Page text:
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Light and the outcome of the critically ill: An observational cohort study

Castro, RA and Angus, DC and Hong, SY and Lee, C and Weissfeld, LA and Clermont, G and Rosengart, MR (2012) Light and the outcome of the critically ill: An observational cohort study. Critical Care, 16 (4). ISSN 1364-8535

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Abstract

Introduction: Light before and during acute illness has been associated with both benefit and harm in animal models and small human studies. Our objective was to determine the associations of light duration (photoperiod) and intensity (insolation) before and during critical illness with hospital mortality in ICU patients. Based on the 'winter immunoenhancement' theory, we tested the hypothesis that a shorter photoperiod before critical illness is associated with improved survival.Methods: We analyzed data from 11,439 patients admitted to 8 ICUs at the University of Pittsburgh Medical Center between June 30, 1999 and July 31, 2004. Daily photoperiod and insolation prior to and after ICU admission were estimated for each patient by using data provided by the United States Naval Observatory and National Aeronautics and Space Administration and direct measurement of light gradient from outside to bedside for each ICU room. Our primary outcome was hospital mortality. The association between light and risk of death was analyzed using multivariate analyses, adjusting for potential confounders, including severity of illness, case mix, and ICU type.Results: The cohort had an average APACHE III of 52.9 and a hospital mortality of 10.7%. In total, 128 ICU beds were analyzed; 108 (84%) had windows. Pre-illness photoperiod ranged from 259 to 421 hours in the prior month. A shorter photoperiod was associated with a reduced risk of death: for each 1-hour decrease, the adjusted OR was 0.997 (0.994 to 0.999, p = 0.03). In the ICU, there was near complete (99.6%) degradation of natural light from outside to the ICU bed. Thus, light exposure once in the ICU approached zero; the 24-hour insolation was 0.005 ± 0.003 kWh/m 2 with little diurnal variation. There was no association between ICU photoperiod or insolation and mortality.Conclusions: Consistent with the winter immunoenhancement theory, a shorter photoperiod in the month before critical illness is associated with a reduced risk of death. Once in the ICU, patients are exposed to near negligible natural light despite the presence of windows. Further studies are warranted to determine the underlying mechanisms and whether manipulating light exposure, before or during ICU admission, can enhance survival. © 2012 Castro et al.; licensee BioMed Central Ltd.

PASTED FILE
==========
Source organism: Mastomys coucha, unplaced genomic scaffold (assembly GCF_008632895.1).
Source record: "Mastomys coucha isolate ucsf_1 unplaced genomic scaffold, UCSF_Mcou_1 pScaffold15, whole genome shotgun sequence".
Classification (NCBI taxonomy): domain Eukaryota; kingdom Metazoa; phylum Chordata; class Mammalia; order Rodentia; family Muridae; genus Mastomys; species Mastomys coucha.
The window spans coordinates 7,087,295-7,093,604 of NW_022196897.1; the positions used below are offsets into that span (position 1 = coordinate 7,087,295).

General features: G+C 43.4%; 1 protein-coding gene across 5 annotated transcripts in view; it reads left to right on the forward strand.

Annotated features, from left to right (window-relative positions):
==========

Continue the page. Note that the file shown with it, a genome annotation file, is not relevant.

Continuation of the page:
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Details

Item Type: Article
Status: Published
Creators/Authors:
CreatorsEmailPitt UsernameORCID
Castro, RA
Angus, DCangusdc@pitt.eduANGUSDC
Hong, SY
Lee, C
Weissfeld, LA
Clermont, Gcler@pitt.eduCLER
Rosengart, MRmrr18@pitt.eduMRR18
Date: 24 July 2012
Date Type: Publication
Journal or Publication Title: Critical Care
Volume: 16
Number: 4
DOI or Unique Handle: 10.1186/cc11437
Schools and Programs: School of Medicine > Critical Care Medicine
School of Medicine > Surgery
Refereed: Yes
ISSN: 1364-8535
Date Deposited: 29 Nov 2016 21:04
Last Modified: 02 Feb 2019 16:58
URI: http://d-scholarship.pitt.edu/id/eprint/29852

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